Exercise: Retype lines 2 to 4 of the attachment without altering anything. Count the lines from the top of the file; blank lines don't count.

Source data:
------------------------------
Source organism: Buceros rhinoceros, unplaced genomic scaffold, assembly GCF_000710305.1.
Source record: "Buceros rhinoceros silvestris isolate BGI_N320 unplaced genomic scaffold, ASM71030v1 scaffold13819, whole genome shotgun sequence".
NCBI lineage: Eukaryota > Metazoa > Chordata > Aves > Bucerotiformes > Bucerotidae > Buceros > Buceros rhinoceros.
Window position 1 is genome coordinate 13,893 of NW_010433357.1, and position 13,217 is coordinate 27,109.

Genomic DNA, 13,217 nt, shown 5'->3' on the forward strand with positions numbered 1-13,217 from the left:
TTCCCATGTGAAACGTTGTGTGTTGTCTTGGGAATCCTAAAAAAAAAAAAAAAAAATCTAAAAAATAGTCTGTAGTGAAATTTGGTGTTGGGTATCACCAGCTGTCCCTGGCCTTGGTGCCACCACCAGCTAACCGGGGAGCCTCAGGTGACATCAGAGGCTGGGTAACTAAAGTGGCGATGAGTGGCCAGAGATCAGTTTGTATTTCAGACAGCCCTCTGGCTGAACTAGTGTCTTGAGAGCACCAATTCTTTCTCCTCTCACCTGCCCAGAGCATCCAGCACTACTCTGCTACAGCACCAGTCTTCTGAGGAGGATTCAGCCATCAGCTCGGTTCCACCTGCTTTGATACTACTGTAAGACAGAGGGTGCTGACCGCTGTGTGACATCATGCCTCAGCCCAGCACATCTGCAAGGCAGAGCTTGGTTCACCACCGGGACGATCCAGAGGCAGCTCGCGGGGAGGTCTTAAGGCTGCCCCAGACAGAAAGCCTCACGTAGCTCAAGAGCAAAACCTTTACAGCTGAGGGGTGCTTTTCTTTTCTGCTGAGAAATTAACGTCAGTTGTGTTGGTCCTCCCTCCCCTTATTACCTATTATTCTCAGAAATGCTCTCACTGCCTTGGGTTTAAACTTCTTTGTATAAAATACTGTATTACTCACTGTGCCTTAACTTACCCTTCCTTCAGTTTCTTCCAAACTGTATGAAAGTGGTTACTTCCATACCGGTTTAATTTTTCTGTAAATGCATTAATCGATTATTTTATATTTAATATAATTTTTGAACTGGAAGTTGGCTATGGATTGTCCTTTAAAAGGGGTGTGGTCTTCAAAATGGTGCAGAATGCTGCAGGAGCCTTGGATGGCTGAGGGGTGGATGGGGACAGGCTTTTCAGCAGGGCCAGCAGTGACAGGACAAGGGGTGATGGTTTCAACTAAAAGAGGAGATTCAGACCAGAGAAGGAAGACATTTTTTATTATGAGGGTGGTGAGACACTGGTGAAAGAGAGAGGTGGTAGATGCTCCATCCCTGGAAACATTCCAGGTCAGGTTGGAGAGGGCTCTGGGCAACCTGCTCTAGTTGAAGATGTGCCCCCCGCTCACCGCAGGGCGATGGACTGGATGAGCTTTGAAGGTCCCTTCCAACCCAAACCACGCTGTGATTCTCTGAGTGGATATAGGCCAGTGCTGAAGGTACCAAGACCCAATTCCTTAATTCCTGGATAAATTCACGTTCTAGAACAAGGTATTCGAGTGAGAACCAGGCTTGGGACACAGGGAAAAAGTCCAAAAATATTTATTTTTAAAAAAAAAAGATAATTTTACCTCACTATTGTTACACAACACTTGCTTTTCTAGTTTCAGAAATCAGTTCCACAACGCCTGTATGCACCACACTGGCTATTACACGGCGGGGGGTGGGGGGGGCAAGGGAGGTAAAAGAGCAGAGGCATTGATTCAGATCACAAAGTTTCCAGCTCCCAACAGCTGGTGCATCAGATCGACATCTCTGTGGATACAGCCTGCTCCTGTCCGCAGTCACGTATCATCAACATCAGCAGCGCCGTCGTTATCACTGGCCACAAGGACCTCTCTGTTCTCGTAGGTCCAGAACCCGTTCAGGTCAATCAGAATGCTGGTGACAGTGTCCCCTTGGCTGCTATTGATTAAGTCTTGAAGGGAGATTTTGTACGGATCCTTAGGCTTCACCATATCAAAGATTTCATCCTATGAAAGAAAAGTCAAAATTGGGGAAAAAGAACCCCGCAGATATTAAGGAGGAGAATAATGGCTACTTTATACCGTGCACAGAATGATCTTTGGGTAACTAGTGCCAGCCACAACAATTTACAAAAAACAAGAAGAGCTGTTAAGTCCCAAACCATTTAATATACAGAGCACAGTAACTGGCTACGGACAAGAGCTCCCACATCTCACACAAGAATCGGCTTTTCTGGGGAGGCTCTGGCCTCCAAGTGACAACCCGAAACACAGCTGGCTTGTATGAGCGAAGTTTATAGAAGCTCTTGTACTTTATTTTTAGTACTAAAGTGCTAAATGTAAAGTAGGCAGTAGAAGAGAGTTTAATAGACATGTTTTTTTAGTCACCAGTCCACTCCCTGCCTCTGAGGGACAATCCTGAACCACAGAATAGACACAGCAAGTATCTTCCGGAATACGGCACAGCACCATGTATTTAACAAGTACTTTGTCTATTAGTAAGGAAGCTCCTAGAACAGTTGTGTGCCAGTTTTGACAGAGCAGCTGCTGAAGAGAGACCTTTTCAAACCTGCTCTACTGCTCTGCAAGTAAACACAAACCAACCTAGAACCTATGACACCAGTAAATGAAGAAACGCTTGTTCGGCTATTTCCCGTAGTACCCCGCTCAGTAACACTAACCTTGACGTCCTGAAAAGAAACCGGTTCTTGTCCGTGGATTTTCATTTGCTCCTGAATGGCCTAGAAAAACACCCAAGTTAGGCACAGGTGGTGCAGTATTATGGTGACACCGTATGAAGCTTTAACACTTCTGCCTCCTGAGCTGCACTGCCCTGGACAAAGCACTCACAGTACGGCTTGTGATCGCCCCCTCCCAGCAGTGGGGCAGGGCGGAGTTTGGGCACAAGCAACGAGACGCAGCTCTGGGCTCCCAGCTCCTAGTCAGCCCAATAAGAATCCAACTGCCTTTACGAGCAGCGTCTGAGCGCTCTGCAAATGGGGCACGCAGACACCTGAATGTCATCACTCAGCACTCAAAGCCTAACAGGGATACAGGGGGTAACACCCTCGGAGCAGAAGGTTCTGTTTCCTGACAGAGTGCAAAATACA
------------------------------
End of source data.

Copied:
Source record: "Buceros rhinoceros silvestris isolate BGI_N320 unplaced genomic scaffold, ASM71030v1 scaffold13819, whole genome shotgun sequence".
NCBI lineage: Eukaryota > Metazoa > Chordata > Aves > Bucerotiformes > Bucerotidae > Buceros > Buceros rhinoceros.
Window position 1 is genome coordinate 13,893 of NW_010433357.1, and position 13,217 is coordinate 27,109.